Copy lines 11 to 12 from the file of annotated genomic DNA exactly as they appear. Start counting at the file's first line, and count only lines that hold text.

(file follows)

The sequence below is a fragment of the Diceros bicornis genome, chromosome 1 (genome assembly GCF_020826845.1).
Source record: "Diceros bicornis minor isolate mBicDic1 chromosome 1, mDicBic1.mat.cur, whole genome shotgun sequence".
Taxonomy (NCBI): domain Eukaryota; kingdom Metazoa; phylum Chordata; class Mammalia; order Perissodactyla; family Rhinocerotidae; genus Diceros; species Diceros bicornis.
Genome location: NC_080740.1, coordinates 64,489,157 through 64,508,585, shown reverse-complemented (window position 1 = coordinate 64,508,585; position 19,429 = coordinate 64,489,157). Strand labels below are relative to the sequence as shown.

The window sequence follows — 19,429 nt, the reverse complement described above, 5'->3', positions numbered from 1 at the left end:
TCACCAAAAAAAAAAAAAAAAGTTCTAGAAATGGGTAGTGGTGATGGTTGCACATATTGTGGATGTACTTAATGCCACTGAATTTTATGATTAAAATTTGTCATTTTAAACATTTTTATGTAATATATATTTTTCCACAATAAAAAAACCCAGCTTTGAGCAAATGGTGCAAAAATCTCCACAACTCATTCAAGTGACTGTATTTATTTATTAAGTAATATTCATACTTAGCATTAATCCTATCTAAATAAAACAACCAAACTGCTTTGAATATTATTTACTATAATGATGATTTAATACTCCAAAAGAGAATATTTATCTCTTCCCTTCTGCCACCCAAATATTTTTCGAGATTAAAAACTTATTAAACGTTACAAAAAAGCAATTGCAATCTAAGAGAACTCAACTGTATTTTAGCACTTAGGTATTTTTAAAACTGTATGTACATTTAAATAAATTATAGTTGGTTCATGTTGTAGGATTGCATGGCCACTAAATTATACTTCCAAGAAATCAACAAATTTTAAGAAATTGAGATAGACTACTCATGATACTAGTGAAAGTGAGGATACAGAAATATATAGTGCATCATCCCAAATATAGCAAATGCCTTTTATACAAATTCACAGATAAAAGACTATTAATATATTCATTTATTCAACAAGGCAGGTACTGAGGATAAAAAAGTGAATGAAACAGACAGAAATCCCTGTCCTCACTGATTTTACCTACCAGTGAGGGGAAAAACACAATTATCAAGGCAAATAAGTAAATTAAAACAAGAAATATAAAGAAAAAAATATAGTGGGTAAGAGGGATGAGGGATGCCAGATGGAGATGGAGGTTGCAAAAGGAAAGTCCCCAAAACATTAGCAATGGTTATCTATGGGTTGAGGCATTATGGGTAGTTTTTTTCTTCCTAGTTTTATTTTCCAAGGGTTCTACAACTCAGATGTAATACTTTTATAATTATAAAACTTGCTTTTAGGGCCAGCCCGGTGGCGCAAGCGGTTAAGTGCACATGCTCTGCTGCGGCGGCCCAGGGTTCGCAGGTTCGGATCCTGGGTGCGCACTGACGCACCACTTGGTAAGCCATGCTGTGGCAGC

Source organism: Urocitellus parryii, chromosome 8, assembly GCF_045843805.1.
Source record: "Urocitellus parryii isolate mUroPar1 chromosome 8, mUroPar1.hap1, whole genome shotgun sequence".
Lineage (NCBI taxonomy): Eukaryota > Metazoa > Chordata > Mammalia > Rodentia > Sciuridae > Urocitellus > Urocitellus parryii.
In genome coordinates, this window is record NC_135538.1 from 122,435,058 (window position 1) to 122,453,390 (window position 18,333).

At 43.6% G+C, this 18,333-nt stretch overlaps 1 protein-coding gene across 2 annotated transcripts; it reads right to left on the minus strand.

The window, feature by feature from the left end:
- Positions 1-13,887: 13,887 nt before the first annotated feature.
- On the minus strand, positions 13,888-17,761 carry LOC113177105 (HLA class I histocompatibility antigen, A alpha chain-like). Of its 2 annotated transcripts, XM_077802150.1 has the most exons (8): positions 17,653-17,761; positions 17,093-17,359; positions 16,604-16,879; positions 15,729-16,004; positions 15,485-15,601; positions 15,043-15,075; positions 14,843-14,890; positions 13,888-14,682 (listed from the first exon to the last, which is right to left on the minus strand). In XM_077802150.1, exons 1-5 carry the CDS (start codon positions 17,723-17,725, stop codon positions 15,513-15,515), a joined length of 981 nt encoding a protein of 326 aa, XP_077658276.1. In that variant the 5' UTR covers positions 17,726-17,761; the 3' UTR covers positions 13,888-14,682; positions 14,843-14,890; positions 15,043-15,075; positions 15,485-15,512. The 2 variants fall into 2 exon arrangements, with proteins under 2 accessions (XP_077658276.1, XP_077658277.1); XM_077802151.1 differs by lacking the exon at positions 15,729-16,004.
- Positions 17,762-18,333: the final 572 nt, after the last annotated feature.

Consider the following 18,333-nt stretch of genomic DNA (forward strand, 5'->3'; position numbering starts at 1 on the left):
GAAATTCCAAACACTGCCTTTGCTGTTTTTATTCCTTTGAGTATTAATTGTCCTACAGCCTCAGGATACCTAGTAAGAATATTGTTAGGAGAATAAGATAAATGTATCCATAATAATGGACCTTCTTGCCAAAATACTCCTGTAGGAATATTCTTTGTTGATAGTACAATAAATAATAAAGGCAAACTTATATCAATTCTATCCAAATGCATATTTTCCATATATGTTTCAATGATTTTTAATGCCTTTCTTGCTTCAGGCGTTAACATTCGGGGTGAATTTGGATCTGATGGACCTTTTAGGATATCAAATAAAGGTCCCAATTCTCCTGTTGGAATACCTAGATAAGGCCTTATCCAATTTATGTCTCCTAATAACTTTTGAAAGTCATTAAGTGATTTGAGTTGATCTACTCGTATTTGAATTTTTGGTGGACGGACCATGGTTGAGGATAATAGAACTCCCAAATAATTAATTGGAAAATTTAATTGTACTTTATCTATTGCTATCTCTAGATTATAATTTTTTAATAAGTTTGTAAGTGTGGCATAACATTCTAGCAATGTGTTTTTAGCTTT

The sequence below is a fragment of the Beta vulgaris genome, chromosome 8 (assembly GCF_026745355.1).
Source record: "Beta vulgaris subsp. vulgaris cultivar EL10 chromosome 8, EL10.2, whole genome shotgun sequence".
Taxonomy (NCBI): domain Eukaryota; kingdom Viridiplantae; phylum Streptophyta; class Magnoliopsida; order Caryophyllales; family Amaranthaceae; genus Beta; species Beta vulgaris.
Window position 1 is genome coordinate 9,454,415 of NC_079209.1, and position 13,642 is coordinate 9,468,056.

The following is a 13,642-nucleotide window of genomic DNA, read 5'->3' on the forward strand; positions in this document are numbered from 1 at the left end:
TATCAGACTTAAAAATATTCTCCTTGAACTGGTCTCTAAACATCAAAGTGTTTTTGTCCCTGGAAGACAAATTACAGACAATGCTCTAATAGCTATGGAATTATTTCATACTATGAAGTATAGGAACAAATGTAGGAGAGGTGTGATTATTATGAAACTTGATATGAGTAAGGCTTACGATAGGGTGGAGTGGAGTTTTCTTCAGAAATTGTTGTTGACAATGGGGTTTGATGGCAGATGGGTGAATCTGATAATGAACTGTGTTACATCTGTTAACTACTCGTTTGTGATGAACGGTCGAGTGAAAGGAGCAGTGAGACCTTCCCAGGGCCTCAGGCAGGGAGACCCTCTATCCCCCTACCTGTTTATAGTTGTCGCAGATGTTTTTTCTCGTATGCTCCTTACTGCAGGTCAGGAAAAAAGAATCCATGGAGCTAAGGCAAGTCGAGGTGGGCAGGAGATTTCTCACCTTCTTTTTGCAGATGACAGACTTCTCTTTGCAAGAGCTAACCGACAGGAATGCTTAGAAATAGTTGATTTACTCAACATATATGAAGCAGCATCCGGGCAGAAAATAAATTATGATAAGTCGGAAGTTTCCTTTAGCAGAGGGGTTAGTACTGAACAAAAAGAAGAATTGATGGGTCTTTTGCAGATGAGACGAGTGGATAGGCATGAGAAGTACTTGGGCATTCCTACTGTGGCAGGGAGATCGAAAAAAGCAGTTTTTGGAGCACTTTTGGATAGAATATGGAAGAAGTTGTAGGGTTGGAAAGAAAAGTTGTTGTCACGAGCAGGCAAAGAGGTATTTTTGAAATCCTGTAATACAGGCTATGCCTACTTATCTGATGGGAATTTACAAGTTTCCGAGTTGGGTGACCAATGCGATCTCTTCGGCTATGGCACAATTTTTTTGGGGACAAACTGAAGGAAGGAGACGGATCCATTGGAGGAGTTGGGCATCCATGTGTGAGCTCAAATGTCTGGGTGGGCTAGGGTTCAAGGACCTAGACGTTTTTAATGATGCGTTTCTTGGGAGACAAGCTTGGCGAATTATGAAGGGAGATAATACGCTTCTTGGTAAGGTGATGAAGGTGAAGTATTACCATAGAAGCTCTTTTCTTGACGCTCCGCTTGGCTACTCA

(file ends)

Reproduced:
At 43.6% G+C, this 18,333-nt stretch overlaps 1 protein-coding gene across 2 annotated transcripts; it reads right to left on the minus strand.

The window, feature by feature from the left end: